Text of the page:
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Letters to the Editor, Aug. 4

Important law expiring

The Violence Against Women Act (VAWA) was originally passed into law in 1994 and has been reauthorized numerous times. The last reauthorization was in 2013 when the House passed a bipartisan Senate bill. It is due to expire Sept 30, so there will be only a short window for Congress to reauthorize the statute when they return from August recess. The bill addresses sexual assault, domestic violence, dating violence and stalking by providing grants and support to victims and law enforcement programs that work on prevention. The new bill, introduced into the House in July, increases the focus on education and the prevention of assaults. It also bars eviction of the victim from housing based solely on acts of the perpetrator. VAWA has resulted in an improved response to gender based crimes. We can not let it expire.

We need to empower survivors of sexual assault and domestic violence to speak out and to provide them with needed support. I have called Representative Walden and asked him to co-sponsor the House bill. I hope others in our community will do the same.

Gretchen King

Ashland

Words have consequences

The president and his administration model behavior that is presumed to be consistent with decency.

One particularly offensive chant during the presidential race that strongly denied decency was “lock her up.” Nothing in Hillary’s conduct warranted that insult. I actually saw the crowd’s mockery as self-degrading. Stupid people shouting stupid things.

Recently, Attorney General Sessions addressed several hundred “outstanding” conservative high school graduates at Turning Point USA’s annual High School Leadership Summit. It was astounding to me to hear these students once again chant, “lock her up.”

Nothing illustrates more clearly that words have consequences. What was acceptable for adults by which to disgrace themselves turns out to be worthy of a younger generation’s mimicry. Shamelessly: “Monkey see, monkey do.”

What else have these students assumed to be good behavior from Trump and his administration? Lying? Cheating? Bullying? Swindling? Insulting friends? Coddling enemies? Complete narcissism? White supremacy? Collusion? Breaking treaties? Kidnapping children? And more!

We all need a real leadership summit. Real leadership cannot be found in Republican politics today.

Leif Hatlestad

Rogue River

Ask about Medicare

Last year the majority in Congress made their priorities clear: Cut taxes and don’t worry about the federal budget deficit. Now we hear we have to lower the deficit by cutting back on Medicare and Medicaid (with Social Security in the wings). The next Congress will decide health care for you and me.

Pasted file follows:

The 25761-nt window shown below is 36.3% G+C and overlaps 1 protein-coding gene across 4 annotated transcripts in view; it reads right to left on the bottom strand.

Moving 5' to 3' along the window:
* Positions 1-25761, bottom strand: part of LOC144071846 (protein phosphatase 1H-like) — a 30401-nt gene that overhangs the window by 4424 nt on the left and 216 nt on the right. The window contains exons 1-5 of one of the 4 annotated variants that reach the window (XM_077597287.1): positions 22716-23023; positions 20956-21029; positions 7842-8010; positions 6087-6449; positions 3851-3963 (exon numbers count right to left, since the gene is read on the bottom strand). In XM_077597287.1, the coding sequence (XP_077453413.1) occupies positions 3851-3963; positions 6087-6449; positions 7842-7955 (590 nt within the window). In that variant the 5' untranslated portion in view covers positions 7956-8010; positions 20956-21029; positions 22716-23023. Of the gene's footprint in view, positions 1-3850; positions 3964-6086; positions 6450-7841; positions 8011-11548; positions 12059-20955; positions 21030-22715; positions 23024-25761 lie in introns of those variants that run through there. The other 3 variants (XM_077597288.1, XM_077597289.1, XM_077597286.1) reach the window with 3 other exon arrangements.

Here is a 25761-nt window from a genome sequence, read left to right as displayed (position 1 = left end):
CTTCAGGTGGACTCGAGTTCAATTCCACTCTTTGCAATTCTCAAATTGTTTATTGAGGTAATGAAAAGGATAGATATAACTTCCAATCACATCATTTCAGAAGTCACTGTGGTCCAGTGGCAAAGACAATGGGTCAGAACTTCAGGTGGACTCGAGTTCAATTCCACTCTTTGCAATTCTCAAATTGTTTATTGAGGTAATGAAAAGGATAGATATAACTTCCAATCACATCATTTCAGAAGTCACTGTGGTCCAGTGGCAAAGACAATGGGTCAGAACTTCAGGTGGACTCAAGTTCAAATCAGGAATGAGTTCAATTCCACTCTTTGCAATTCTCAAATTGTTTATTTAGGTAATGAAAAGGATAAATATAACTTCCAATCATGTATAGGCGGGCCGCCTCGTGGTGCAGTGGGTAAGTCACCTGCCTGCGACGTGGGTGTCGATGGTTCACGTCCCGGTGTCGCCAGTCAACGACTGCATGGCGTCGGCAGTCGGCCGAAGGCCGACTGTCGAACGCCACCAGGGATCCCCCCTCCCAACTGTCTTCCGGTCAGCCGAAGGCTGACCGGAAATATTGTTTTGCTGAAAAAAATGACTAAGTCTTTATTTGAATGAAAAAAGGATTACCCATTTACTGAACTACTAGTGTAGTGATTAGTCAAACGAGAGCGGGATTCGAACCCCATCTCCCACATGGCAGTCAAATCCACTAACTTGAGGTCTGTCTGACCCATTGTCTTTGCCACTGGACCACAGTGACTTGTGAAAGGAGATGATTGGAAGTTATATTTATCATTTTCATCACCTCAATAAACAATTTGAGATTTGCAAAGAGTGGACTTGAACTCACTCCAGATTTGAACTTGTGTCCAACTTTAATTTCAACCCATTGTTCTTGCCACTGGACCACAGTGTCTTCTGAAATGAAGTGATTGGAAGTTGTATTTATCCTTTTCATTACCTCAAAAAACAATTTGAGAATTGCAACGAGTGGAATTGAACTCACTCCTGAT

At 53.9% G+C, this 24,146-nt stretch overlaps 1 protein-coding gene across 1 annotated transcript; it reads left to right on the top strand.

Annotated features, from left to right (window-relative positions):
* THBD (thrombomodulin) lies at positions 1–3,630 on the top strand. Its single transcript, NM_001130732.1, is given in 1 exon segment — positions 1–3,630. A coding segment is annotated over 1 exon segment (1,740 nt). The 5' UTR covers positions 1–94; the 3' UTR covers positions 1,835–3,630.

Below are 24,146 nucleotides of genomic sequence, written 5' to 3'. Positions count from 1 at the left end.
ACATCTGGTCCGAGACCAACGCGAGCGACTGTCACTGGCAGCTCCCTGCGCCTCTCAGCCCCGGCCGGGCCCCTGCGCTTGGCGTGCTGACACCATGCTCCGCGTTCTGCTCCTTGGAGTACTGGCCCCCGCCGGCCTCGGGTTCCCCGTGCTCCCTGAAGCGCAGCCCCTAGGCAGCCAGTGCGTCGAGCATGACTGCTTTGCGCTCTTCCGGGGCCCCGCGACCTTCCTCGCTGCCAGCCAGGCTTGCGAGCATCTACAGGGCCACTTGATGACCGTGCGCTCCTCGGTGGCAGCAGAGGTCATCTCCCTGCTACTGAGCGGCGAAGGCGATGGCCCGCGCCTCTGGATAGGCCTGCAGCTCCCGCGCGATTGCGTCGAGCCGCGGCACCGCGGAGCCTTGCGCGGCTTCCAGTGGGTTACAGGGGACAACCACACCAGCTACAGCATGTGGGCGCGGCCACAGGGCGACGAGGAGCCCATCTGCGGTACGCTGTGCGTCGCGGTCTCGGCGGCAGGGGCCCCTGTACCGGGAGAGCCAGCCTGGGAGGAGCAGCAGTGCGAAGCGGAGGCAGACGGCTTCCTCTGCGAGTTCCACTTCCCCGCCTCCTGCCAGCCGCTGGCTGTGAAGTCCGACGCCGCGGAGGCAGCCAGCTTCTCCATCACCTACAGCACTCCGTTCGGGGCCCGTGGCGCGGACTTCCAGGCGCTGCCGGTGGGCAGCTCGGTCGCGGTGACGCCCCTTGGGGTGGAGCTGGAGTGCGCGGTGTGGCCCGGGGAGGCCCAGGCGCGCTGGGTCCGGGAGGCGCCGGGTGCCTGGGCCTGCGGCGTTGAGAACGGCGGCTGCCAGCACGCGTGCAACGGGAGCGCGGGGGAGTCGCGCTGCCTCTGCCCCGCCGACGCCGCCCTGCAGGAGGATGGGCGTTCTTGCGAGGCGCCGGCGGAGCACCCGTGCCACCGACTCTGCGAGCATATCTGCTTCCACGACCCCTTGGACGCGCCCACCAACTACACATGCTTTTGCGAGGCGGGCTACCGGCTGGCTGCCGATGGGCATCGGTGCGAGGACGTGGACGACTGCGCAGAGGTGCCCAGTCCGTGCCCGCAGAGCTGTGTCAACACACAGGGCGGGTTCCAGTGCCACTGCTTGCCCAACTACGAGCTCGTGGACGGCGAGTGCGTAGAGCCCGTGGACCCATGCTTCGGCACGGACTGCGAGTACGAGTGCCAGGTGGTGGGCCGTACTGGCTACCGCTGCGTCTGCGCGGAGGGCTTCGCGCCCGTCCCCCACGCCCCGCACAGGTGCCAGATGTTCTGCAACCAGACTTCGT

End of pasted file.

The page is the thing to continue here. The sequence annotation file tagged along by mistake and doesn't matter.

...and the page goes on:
Medicare covers 60 million people, mainly seniors and people with disabilities. Thank goodness for Medicare because there are no viable options.

The majority of Medicaid recipients are under 18, but most of the budget is spent on seniors in nursing homes and people with disabilities. Again, no options.

After the election, candidates for Congress who win will determine priorities in our country and state. Will they protect and enhance Medicare and Medicaid (and Social Security) or continue reckless tax cuts and policies to downsize healthcare for us? Ask them now and hold them accountable.

Bill Walsh

Eagle Point

Keep state from burning

In past years, forest underbrush was thinned annually. Loggers had road-making equipment, and mandatory water trucks and “fire watch.” In mere moments, action was taken if fire was spotted.

With virtually little logging permitted now and so much land in wilderness protection, needless time is wasted in assessment and equipment to reach the fire area, flames already damaging acres and acres. The problem isn’t clearcutting! Trees are replanted immediately and if managed correctly, there is tree growth and soil, watersheds and wildlife are protected.

Without any of this management, the volume of fire devastation increases with each passing year.

I urge you to spread the word. Help us keep our state from literally burning to the ground.

Our resources are being destroyed, tourism and health are affected as well as our tax dollars. (Astronomical amounts of money are needed to fight fires.)

Once again, we need our forests to turn into the products we use, renewing our state economy and giving us the enjoyment and beauty where we live.

We’ve proved we can fight fire; let’s concentrate much more on what enables them to start in the first place and take appropriate precautions.

Linda E. Goltz

Medford

Say no to smart meters

On July 3, a Talent City Council resolution called on the Oregon Public Utility Commission to review Pacific Power’s excessive opt-out fees, and urged the PUC to place a moratorium on the installation of smart meters. And on July 5, the Jackson County commissioners sent a letter to Gov. Kate Brown and the PUC stating concerns for the citizens of Jackson County raised by Pacific Power’s smart meter program. But if the governor of Oregon and the PUC commissioners won’t be moved by local representatives, how can we the people influence a utility to consider our concerns?

On Tuesday, Aug. 14, the PUC will hold an informational public meeting in Salem at 9:30 a.m. at 201 High Street SE, Suite 100. I hope every person who had a smart meter installed after they opted out, has experienced health problems from radio frequency microwaves, wants to opt out but can’t afford to — and every firefighter and electrician who is concerned about the potential for house fires because smart meters lack surge protection — will be there. We deserve the freedom to say no to intrusive and harmful technology. Visit freedom2sayno2smartmeters.org for more info, including Salem PUC meeting car pooling options.

Lunette Fleming

Talent

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